The still greater controversy—distinct from the foregoing, although often confounded with it—relating to the Perception of a Material World, is the crowning instance of the weakness we are considering. Berkeley has been unceasingly stigmatised as holding that there is no material world, merely because he exposed a self-contradiction in the mode of viewing it, common to the vulgar and to philosophers, and suggested a mode of escaping the contradiction by an altered rendering of the facts. The case is very peculiar. The received and self-contradictory view is exceedingly simple and intelligible in its statement; it is well adapted, not merely for all the commoner purposes of life, but even for most scientific purposes. The supposition of an independent material world, and an independent mental world, created apart, and coming into mutual contact—the one the objects perceived, and the other the mind perceiving—expresses (or over-expresses) the division of the sciences into sciences of matter and sciences of mind; and the highest laws of the material world at least are in no respect falsified by it. On the other hand, any attempt to state the facts of the outer world on Berkeley's plan, or on any plan that avoids the self-contradiction, is most cumbrous and unmanageable. A smaller, but exactly parallel instance of the situation is familiar to us. The daily circuit of the sun around the earth, supposed to be fixed, so exactly answers all the common uses that, in spite of its being false, we adhere to it in the language of every-day life. It is a convenient misrepresentation, and deceives nobody. And such will, in all likelihood, be the usage regarding the external world, after the contradiction is admitted, and rectified by a metaphysical circumlocution. Speculators are still only trying their hand at an unobjectionable circumlocution; but we may almost be sure that nothing will ever supersede, for practical uses, the notion of the distinct worlds of Mind and Matter. If, after the Copernican demonstration of the true position of the sun, we still find it requisite to keep up the fiction of his daily course; much more, after the final accomplishment of the Berkeleyan revolution (to my mind inevitable), shall we retain the fiction of an independent external world: only, we shall then know how to fall back upon some mode of stating the case, without incurring the contradiction.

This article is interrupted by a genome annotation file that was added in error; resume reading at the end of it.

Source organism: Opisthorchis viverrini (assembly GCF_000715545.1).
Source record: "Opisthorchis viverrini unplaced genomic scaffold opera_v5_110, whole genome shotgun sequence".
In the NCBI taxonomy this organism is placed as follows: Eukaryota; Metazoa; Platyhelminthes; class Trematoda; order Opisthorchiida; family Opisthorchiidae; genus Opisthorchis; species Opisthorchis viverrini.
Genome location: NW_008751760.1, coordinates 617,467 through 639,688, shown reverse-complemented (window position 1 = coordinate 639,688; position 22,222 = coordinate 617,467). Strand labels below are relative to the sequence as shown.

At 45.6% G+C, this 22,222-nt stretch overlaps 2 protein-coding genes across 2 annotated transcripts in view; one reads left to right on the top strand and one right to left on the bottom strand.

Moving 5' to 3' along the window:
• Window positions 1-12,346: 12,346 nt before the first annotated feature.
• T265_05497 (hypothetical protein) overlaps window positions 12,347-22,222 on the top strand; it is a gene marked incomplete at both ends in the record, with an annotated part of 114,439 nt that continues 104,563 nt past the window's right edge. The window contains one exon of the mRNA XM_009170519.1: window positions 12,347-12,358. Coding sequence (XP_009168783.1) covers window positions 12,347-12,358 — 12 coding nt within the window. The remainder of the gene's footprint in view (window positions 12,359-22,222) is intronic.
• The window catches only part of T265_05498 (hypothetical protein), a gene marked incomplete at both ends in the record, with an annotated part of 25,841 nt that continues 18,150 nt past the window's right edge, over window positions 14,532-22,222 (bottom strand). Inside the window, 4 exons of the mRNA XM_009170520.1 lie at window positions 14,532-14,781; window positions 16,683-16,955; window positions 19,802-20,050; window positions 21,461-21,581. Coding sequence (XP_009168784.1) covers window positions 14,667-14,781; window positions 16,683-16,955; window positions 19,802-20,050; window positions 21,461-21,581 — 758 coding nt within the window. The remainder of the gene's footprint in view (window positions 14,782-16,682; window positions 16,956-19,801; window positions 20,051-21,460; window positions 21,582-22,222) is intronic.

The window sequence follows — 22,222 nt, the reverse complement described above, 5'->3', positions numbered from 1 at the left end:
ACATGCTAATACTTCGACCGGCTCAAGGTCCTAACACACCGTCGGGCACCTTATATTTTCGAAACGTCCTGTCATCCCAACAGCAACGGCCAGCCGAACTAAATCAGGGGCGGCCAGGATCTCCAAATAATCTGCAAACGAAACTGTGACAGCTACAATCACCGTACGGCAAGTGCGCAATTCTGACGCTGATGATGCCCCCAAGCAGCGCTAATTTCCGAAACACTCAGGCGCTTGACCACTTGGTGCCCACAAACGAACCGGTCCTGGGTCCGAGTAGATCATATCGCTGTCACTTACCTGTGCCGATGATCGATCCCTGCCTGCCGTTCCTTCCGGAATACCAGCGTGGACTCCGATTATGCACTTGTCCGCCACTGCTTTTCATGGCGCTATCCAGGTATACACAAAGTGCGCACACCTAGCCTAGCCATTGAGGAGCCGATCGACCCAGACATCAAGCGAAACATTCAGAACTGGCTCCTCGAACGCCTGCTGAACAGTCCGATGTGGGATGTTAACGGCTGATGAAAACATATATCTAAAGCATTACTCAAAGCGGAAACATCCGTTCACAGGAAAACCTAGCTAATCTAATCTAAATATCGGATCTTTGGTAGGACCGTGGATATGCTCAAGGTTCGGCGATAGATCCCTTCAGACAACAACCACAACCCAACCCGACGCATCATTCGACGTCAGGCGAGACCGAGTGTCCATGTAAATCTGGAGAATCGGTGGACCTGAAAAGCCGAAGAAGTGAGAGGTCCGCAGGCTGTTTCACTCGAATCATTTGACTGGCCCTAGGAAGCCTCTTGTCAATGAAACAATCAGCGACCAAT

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IV. To return to the Will. The fact that we have to save, and to represent in adequate language, is this:—A voluntary action is a sequence distinct and sui generis; a human being avoiding the cold, searching for food, and clinging to other beings, is not to be confounded with a pure material sequence, as the fall of rain, or the explosion of gunpowder. The phenomena, in both kinds, are phenomena of sequence, and of regular or uniform sequence; but the things that make up the sequence are widely different: in the one, a feeling of the mind, or a concurrence of feelings, is followed by a conscious muscular exertion; in the other, both steps are made up of purely material circumstances. It is the difference between a mental or psychological, and a material or physical sequence—in short, the difference between mind and matter; the greatest contrast within the whole compass of nature, within the universe of being. Now language must be found to give ample explicitness to this diametrical antithesis; still, I am satisfied that rarely in the usages of human speech has a more unfortunate choice been made than to employ, in the present instance, the antithetic couple—Freedom and Necessity. It misses the real point, and introduces meanings alien to the case. It converts the glory of the human character into a reproach (although its leading motive throughout has been to pay us a compliment). The constancy of man's emotional nature (but for which our life would be a chaos, an impossibility) has to be explained away, for no other reason than that, at one time, a blundering epithet was applied to designate the mental sequences. Great is the difference between Mind and Matter; but the terms Freedom and Necessity represent the point of agreement as the point of difference; and this being made familiar, through iteration, as the mode of expressing the contrast, the rectification is supposed to unsettle everything, and to obliterate the wide distinction of the two natures.